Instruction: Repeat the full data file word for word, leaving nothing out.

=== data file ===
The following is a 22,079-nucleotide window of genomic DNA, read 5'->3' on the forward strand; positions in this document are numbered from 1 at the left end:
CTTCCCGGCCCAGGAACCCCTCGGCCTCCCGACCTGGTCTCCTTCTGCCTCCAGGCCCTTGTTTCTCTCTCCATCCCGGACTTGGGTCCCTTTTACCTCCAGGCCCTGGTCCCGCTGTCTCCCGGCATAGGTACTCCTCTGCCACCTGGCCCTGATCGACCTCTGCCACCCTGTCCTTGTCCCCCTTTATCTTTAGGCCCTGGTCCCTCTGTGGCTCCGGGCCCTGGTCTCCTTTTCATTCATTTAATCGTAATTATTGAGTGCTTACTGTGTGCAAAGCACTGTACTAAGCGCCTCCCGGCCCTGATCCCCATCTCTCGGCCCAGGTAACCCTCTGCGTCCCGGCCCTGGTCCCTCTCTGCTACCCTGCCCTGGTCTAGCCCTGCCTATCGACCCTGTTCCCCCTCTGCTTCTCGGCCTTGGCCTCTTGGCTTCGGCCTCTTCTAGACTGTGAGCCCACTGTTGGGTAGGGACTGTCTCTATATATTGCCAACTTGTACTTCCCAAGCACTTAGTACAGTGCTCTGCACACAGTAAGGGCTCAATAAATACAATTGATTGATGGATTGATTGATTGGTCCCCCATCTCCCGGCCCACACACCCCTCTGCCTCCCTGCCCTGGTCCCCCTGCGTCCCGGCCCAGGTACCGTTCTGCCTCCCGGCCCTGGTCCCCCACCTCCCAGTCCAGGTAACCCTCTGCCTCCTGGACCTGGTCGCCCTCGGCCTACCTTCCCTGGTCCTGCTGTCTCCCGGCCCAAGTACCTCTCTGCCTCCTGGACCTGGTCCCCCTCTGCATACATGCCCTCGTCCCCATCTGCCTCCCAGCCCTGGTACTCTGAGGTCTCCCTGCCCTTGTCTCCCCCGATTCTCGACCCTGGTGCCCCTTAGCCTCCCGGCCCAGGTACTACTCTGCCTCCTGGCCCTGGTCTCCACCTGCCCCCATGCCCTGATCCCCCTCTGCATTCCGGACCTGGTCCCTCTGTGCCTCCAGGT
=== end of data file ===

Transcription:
The following is a 22,079-nucleotide window of genomic DNA, read 5'->3' on the forward strand; positions in this document are numbered from 1 at the left end:
CTTCCCGGCCCAGGAACCCCTCGGCCTCCCGACCTGGTCTCCTTCTGCCTCCAGGCCCTTGTTTCTCTCTCCATCCCGGACTTGGGTCCCTTTTACCTCCAGGCCCTGGTCCCGCTGTCTCCCGGCATAGGTACTCCTCTGCCACCTGGCCCTGATCGACCTCTGCCACCCTGTCCTTGTCCCCCTTTATCTTTAGGCCCTGGTCCCTCTGTGGCTCCGGGCCCTGGTCTCCTTTTCATTCATTTAATCGTAATTATTGAGTGCTTACTGTGTGCAAAGCACTGTACTAAGCGCCTCCCGGCCCTGATCCCCATCTCTCGGCCCAGGTAACCCTCTGCGTCCCGGCCCTGGTCCCTCTCTGCTACCCTGCCCTGGTCTAGCCCTGCCTATCGACCCTGTTCCCCCTCTGCTTCTCGGCCTTGGCCTCTTGGCTTCGGCCTCTTCTAGACTGTGAGCCCACTGTTGGGTAGGGACTGTCTCTATATATTGCCAACTTGTACTTCCCAAGCACTTAGTACAGTGCTCTGCACACAGTAAGGGCTCAATAAATACAATTGATTGATGGATTGATTGATTGGTCCCCCATCTCCCGGCCCACACACCCCTCTGCCTCCCTGCCCTGGTCCCCCTGCGTCCCGGCCCAGGTACCGTTCTGCCTCCCGGCCCTGGTCCCCCACCTCCCAGTCCAGGTAACCCTCTGCCTCCTGGACCTGGTCGCCCTCGGCCTACCTTCCCTGGTCCTGCTGTCTCCCGGCCCAAGTACCTCTCTGCCTCCTGGACCTGGTCCCCCTCTGCATACATGCCCTCGTCCCCATCTGCCTCCCAGCCCTGGTACTCTGAGGTCTCCCTGCCCTTGTCTCCCCCGATTCTCGACCCTGGTGCCCCTTAGCCTCCCGGCCCAGGTACTACTCTGCCTCCTGGCCCTGGTCTCCACCTGCCCCCATGCCCTGATCCCCCTCTGCATTCCGGACCTGGTCCCTCTGTGCCTCCAGGT